About A Poem: Daniel Ladinsky on “Know the True Nature” by Hafiz
Know the True Nature
Know the true nature of your Beloved.
In His loving eyes, our every thought, word
and movement is always, always beautiful.
about twenty years, I have been working with the poetry of Hafiz, a
fourteenth-century Persian poet who is considered one of the seven
literary wonders of the world. The above verse (slightly sculpted by me)
is very close to a literal translation by the late Dr. Javad Nurbakhsh,
who was a top psychiatrist at Tehran University and the head of the
Nimatullahi Sufi Order. I feel those twenty-one words are the
cornerstone of Hafiz’s poetic work: They help us to realize our own
sacredness and to stumble upon the kingdom of heaven within, and thus
know a far greater sovereignty. The
hallmark of Hafiz is freedom. His poetry is about busting out of every
cage, letting our self off every hook, aiding the soul to unfurl its
wings. And, via a sweet playful genius and a sublimity of language, he
often remarkably succeeds at that.
after a poetry reading in New York, I was talking with a young female
Persian doctor and asked her, “You can be frank—I can take it. Who is
your favorite poet between Rumi and Hafiz?” This very sophisticated
person blushed. Then she responded, “Well Daniel, to me, Hafiz comes
closer and stays longer. What smart woman wouldn’t want that?”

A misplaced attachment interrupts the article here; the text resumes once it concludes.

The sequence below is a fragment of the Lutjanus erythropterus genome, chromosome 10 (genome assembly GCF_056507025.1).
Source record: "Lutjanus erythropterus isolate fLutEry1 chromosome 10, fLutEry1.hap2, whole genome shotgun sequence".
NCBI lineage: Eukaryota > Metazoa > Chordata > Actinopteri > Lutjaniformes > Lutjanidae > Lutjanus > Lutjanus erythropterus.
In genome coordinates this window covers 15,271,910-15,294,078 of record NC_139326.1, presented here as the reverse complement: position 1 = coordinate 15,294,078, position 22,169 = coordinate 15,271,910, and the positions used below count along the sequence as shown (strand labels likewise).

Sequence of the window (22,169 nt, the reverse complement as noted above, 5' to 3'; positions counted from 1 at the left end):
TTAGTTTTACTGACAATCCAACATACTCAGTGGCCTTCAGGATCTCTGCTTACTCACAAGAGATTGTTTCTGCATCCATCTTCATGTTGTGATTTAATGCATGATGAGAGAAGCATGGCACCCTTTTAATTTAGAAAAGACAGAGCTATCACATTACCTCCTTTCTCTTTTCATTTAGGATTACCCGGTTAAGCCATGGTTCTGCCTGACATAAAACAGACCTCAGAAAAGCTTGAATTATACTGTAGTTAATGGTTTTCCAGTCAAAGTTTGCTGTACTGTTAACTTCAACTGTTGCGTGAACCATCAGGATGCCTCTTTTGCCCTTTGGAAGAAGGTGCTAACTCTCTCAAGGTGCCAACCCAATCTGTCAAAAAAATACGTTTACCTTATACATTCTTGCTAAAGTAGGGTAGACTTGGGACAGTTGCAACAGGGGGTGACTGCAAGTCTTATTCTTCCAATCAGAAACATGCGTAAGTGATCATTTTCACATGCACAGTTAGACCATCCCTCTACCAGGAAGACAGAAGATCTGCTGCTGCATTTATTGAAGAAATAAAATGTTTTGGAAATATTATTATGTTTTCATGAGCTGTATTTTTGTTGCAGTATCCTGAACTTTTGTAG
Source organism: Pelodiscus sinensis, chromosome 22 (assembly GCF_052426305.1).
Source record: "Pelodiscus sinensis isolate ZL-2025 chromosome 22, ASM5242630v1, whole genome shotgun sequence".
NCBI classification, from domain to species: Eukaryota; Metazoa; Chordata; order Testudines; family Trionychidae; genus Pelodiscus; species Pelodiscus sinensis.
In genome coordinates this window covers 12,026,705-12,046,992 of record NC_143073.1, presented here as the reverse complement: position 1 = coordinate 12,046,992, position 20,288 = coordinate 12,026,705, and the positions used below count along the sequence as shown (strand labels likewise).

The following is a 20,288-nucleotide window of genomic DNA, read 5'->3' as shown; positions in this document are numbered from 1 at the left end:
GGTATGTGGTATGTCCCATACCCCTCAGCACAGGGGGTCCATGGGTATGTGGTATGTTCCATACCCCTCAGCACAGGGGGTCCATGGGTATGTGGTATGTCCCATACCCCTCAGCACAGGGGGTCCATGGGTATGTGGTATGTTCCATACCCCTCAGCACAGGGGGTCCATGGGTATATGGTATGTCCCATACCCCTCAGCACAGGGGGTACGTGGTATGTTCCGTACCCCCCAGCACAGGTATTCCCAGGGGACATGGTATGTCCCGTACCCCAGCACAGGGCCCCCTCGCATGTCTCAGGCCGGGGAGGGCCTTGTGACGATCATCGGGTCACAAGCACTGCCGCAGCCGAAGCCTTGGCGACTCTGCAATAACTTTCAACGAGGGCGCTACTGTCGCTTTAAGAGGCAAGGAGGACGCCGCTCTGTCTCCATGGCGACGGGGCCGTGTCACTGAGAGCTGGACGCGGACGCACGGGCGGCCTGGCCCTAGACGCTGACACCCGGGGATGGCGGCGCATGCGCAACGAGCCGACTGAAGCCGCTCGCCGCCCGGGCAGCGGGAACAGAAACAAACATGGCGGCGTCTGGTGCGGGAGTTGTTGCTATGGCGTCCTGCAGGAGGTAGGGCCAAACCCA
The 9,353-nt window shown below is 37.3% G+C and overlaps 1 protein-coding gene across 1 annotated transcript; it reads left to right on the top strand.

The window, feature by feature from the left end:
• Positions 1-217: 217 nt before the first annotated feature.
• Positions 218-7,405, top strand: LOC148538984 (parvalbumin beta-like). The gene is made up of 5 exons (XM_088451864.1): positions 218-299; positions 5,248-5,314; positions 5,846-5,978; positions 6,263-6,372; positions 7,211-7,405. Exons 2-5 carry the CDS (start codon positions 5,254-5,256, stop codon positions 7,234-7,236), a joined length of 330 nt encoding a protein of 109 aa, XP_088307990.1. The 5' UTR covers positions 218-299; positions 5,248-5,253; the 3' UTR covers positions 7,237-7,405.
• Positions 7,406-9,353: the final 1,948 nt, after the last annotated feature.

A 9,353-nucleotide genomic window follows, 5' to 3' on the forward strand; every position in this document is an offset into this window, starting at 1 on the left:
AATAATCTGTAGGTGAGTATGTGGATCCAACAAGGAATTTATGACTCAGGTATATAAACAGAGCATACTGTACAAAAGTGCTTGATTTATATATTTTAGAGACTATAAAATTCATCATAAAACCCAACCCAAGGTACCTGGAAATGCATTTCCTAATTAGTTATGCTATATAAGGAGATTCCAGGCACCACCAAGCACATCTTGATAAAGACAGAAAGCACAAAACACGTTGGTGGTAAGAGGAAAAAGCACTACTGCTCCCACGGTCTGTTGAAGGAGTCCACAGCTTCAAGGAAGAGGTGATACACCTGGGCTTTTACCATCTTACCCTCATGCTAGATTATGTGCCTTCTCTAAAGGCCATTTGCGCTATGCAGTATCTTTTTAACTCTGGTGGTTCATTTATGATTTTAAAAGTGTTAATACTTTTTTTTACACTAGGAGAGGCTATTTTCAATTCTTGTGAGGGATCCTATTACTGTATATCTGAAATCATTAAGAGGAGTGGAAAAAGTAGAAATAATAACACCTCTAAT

Of course, it’s a tall, tall order, but anything short of our knowing what the Buddha did—or at least knowing what some angels who rode in his pockets perceived—will
rightfully leave us feeling that something is still greatly amiss. I
think perhaps the only way out of every dilemma is to get closer to some living person, spirit, or art, which does know and
which can help lead us back into the sky and more into the heart of the
earth. Contact with a true spiritual teacher, or just hanging out with a
friend who has moments of brilliance, can help untie and lift us out of
the burlap sack where a lot of us still move—a tough place to laugh or
like these lines attributed to teacher and friend Hafiz, “How did the
rose ever open up its heart and give to this world all of its beauty? It
felt the encouragement of light against its being, otherwise we all
remain too frightened.”
again, is the tremendous value of someone recognizing our worth—our
extraordinariness. We humans need someone looking at us now and then
with real love and appreciation in their eyes, for that caring is like a
precious rain that we require or die. Hafiz and all the great poets
help us ring the temple bell. And that ring
can summon the Beloved’s presence, give us an awakening poke in the
ribs, and impart that taste—if only for a blessed moment—of the sublime
ground of conscious nothing where the sun ever blooms. Hafiz is loaded
with encouragement and an expert with bestowing it, as is the organic,
jam-filled gaze from any well-toasted and buttered Zen master.
Intelligent, compassionate eyes can clearly tell you that your every
thought, word, and movement is a miracle.
could write and gossip about most any Hafiz poem for pages, for they
are such rich, wild lovers and gold mines. But for now I will conclude
with something I bet one of the angels in the Buddha’s pocket figured
out: Paradise draws itself from a well in every object, creature, and
atom. Seeing that, knowing the true nature of existence, who could ever
again suffer want or loss? Who could then not join the eternal party the
Great Ones are hosting? Beyond any limiting dogma, in the luminous
(penthouse) refuge of perfect nonbeing that results in fantastic
awareness, you have never been more alive and always, always beautiful.
Verse from the Penguin publication A Year With Hafiz: Daily Contemplations by Daniel Ladinsky © 2011.